weSLAM Presents: FINAL CHAMPIONSHIP SLAM (feat. Jeanann Verlee + Adam Falkner)

From weSLAM:

Come watch the 10 highest scoring poets from the first three slams compete for the chance to be crowned the Spring Slam Champion. Who will win all the glory? Join us this Friday to find out!

But that’s not all we have in store for you. Jeanann Verlee and Adam Falkner, two of the most successful slam poets on the scene today, will be featuring at this event. Jeanann and Adam both compete at the national level, and most recently represented New York City’s louderARTS Team together at the National Poetry Slam. Both have highly impressive bios (which you can read on the Facebook page). This is not something you want to miss.

  • DATE: Friday, April 22nd
  • TIME: doors @ 8:15 pm; slamming begins at 8:30 pm
  • PLACE: Daniel Slamily Commons (Usdan, 3rd floor)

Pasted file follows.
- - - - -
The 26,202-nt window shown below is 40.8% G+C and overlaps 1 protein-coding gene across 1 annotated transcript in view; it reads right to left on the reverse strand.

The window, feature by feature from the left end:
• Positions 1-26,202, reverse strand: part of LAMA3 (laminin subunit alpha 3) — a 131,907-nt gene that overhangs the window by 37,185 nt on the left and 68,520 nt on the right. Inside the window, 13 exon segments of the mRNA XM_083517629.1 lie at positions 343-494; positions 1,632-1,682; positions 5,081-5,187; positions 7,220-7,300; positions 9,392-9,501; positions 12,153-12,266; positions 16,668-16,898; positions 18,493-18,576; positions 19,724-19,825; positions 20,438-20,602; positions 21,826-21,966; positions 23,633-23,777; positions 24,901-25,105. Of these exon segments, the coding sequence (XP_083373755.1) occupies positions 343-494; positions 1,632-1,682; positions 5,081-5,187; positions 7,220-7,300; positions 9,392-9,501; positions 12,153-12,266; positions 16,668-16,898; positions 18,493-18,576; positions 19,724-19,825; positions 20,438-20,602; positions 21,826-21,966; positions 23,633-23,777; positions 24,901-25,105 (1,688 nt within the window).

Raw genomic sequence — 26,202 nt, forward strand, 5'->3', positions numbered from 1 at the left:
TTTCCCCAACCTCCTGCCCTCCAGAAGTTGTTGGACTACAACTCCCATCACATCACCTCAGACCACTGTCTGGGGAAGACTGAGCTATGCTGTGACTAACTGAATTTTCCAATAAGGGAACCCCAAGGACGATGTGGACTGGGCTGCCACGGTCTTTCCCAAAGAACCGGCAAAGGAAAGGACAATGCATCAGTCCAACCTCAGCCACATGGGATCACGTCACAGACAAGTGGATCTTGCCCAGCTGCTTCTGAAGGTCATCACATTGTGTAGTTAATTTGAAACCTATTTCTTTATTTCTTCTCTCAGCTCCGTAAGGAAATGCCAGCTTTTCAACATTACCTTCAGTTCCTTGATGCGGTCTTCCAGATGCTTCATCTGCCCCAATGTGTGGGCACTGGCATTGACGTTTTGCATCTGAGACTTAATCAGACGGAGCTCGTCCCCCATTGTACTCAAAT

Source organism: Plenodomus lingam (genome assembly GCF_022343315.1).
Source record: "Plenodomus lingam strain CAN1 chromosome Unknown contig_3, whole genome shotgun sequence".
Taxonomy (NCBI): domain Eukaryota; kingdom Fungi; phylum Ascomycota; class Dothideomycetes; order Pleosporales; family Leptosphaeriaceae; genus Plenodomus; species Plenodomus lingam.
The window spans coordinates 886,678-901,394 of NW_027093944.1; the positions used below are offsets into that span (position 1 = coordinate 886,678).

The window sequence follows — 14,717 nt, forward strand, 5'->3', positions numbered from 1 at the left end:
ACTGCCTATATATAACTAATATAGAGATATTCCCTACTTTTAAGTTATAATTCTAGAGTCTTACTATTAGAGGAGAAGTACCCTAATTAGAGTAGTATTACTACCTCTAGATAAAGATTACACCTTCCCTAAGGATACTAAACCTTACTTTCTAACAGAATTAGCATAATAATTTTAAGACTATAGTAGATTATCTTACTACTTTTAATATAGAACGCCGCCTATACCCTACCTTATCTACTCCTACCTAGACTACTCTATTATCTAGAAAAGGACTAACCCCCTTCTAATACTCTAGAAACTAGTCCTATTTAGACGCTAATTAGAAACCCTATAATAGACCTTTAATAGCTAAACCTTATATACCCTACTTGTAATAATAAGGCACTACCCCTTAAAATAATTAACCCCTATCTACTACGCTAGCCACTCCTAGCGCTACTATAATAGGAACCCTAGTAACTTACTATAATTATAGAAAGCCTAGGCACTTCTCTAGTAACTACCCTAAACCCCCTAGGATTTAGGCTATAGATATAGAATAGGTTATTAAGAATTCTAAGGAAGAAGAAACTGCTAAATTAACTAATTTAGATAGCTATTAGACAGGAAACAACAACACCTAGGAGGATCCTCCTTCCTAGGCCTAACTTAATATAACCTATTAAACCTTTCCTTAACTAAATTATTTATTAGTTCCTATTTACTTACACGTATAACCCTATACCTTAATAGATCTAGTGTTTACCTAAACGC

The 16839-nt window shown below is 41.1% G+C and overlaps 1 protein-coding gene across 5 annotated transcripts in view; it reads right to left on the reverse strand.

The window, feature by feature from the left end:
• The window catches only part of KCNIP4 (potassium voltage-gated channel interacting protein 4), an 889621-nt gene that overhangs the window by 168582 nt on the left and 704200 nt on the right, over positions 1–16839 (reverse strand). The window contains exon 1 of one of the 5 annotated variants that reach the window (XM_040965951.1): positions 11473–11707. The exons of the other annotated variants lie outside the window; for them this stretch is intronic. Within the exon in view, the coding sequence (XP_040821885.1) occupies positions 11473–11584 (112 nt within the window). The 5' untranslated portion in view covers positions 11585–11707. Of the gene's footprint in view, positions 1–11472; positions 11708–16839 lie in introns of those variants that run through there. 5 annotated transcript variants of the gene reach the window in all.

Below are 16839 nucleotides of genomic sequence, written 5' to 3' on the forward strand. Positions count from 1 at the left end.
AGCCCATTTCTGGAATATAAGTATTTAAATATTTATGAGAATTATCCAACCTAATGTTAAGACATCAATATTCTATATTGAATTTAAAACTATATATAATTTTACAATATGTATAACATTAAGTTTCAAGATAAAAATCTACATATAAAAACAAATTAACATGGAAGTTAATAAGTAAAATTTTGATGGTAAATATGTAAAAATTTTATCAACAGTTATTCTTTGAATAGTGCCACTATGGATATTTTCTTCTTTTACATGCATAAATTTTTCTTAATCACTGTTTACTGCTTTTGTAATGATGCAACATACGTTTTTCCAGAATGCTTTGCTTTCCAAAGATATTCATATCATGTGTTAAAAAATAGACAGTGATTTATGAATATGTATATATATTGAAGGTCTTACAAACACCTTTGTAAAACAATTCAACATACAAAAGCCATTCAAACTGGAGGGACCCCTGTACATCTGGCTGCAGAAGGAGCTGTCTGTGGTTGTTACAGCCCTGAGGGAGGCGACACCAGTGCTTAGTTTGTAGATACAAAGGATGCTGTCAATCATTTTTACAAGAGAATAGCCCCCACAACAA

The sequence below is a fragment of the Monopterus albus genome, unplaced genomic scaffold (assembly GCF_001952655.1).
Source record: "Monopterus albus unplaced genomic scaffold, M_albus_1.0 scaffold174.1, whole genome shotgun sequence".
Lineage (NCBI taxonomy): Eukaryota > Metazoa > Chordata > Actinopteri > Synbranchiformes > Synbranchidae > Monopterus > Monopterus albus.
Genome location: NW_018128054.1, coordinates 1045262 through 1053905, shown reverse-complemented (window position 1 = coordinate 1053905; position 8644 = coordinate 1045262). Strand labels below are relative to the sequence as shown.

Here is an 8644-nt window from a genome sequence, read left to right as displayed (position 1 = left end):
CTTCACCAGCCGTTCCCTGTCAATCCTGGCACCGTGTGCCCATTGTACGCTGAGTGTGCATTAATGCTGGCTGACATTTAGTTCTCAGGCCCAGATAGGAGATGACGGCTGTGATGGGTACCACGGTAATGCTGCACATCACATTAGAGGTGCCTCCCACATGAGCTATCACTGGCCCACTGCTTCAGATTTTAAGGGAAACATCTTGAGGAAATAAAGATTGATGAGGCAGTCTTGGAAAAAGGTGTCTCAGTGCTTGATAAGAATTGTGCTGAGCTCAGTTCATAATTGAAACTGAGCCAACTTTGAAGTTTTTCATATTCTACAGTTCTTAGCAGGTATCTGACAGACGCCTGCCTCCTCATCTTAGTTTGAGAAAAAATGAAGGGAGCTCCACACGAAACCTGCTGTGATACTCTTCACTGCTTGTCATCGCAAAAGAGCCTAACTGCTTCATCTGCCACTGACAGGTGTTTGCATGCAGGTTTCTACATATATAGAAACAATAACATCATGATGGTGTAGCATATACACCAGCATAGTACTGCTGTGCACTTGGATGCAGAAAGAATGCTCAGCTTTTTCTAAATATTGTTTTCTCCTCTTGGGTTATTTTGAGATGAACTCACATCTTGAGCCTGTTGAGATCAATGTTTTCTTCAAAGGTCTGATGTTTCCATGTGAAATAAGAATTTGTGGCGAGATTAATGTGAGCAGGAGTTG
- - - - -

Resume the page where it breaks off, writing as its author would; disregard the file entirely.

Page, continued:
• MORE INFO: Click here.

 

8 thoughts on “weSLAM Presents: FINAL CHAMPIONSHIP SLAM (feat. Jeanann Verlee + Adam Falkner)

  1. Daniel Thatcherson

    ‘New York City! It is Broadway! It is bright lights!’ What a coincidence–if you want to hear more about ol’ Big York Town, including some slam poetry about that wild lady in the dress they used to call New Amsterdam, come on out to NEW YORK YOU ARE MY WIFE tomorrow night at 8 the WestCo Cafe! (Or tonight, but we don’t need a Slam Civil War on our hands– Check ’em both out!)

    1. YEERR

      Really? You’re gonna plug your own event on the post for an event at the same time? That’s pretty lame.

  2. out of curiousity

    just wondering, where does that characteristic slam tone/voice/meter/whatever that makes all slam sound like slam come from?

    1. Rabblerowza

      That is a great question that I cannot answer, but keep in mind that the greats out there don’t use “slam voice.” Did you see Buddy Wakefield either of the times he performed?

      1. Asdf

        If it weren’t for Buddy and one or two other “Slam Poets” that don’t use this exact same tone I’d say that all this shit sounds the same.

        1. Chomp

          It makes sense that it bothers you, but a lot of poets try to get rid of it. It’s a difficult process. If it’s that much of a problem for you, I urge you to try and listen to the content rather than the form. Also, I’m a little confused why “slam poets” is in quotes.

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